Girl Guides South Africa is the national branch of international organisation, World Association of Girl Guides and Girl Scouts. Around the world, the organisation teaches young girls important leadership skills, while helping them improve their communities. Jolene Evans is in charge of the Port Shepstone branch. She spoke to The Daily Vox team about the organisation.
What is Girl Guides?
Girl Guides is a worldwide organisation, and there are approximately 10 million girls and women in the world that are a part of it. We are part of the World Association of Girl Guides and Girl Scouts. Girls can join Guiding from four-and-a-half years old. There are four age branches. The first phase, Teddy, is for girls aged four-and-a-half to seven years. Then you progress to Brownie which is seven to 10. Guides are from 10 to 14 years, and thereafter Rangers are from 14 to 18 years. Young women aged 18 to 30 become Young Leaders.
What role did the Girl Guides play during apartheid?
There was never any segregation. I was a guide during the apartheid era, and I remember there never being a time when black girls were separated from white girls and white girls were separated from Indian girls. When I look at history and camps that I worked with, we were always all together. Even on camp, we all shared rooms.
When did the Girls start to care about the environment and plastic?
Guiding has an eight-tier programme. We have eight adventures in all of the four age categories, with one of those adventures being the environment. We teach the girls from four-and-a-half years to care about the environment. One of the girls, for example, saw this project where the OWL Centre were collecting plastic. If they can’t collect the plastic because they have been inundated, we will just give it to recycling. Either way, it won’t be going into the environment.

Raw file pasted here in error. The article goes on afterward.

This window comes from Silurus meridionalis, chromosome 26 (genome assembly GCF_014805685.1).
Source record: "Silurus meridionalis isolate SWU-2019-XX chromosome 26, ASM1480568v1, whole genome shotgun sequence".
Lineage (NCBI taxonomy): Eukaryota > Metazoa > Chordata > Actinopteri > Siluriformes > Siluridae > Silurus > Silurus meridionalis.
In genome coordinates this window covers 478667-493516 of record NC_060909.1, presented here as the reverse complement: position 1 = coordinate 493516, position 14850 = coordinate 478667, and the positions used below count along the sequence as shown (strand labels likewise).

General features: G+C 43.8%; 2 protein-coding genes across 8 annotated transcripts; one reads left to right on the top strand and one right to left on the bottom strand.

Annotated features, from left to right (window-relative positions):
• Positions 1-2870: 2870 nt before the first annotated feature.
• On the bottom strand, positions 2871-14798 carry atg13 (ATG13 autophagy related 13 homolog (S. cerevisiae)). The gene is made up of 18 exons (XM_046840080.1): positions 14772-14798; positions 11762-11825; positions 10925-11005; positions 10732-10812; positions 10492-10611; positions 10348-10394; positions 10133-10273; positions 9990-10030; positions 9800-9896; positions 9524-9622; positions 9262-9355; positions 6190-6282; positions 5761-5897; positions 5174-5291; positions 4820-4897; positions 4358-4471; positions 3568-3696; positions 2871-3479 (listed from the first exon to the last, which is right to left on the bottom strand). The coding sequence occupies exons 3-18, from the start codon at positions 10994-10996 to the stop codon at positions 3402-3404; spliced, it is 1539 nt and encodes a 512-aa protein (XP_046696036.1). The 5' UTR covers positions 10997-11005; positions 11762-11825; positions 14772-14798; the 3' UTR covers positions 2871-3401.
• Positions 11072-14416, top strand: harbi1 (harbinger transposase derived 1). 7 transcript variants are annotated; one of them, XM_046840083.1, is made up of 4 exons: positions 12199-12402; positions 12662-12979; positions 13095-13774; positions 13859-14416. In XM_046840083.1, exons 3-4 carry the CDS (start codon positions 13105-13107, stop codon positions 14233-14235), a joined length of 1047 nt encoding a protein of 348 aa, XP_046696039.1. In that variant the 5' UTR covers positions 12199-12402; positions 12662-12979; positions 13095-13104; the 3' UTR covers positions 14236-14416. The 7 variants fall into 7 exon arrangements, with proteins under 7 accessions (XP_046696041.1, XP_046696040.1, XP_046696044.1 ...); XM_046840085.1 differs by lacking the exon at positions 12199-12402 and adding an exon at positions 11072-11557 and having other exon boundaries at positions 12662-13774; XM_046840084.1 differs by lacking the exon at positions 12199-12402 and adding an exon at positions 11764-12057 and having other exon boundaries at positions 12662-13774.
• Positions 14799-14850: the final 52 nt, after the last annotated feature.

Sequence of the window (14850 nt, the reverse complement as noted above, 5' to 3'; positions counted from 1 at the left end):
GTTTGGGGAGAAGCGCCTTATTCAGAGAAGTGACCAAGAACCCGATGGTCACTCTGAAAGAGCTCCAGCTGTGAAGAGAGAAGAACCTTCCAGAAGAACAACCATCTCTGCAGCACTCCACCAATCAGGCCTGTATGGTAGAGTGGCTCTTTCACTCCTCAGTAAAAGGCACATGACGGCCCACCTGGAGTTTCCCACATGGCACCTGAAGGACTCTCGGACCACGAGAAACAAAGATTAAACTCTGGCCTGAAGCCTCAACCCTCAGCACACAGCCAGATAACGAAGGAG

How has the Girl Guides changed?
It has gotten a lot bigger and there is a lot more advocacy. There is more of a focus on the leadership of the girls, and topics that are relevant in today’s society. We are currently running a campaign on body confidence for the girls, saying you don’t have all to be a size 32 model. We are running a project dealing with human trafficking, and making the girls aware of violence and being aware and in control of themselves. I’ll never forget what the one girl said to me: “Guiding is so cool because you learn the stuff in life orientation which we are able to discuss more in Guides.”
In which areas does the Girl Guides operate?
They operate all around the country. We’ve got Guiding in Cape Town, Johannesburg, Durban, Mpumalanga, and rural KwaZulu Natal. I am in charge of the Port Shepstone chapter. There are approximately 20 000 Guides in the South African branch.
Why is International Day of the Girl is so important for the Girl Guides?
This day reminds the girls to realise they have a voice and for them to realise that they matter. Girl Guides is an empowering thing. I was very meek and quiet as a little girl, and now I’ve grown into this confident person that I am. Three of the Guides who are all under 21 and went through the programme have opened their own business.
Additional reporting by Shaazia Ebrahim. This interview has been edited for clarity and brevity.
Featured image: provided by Girls Guides.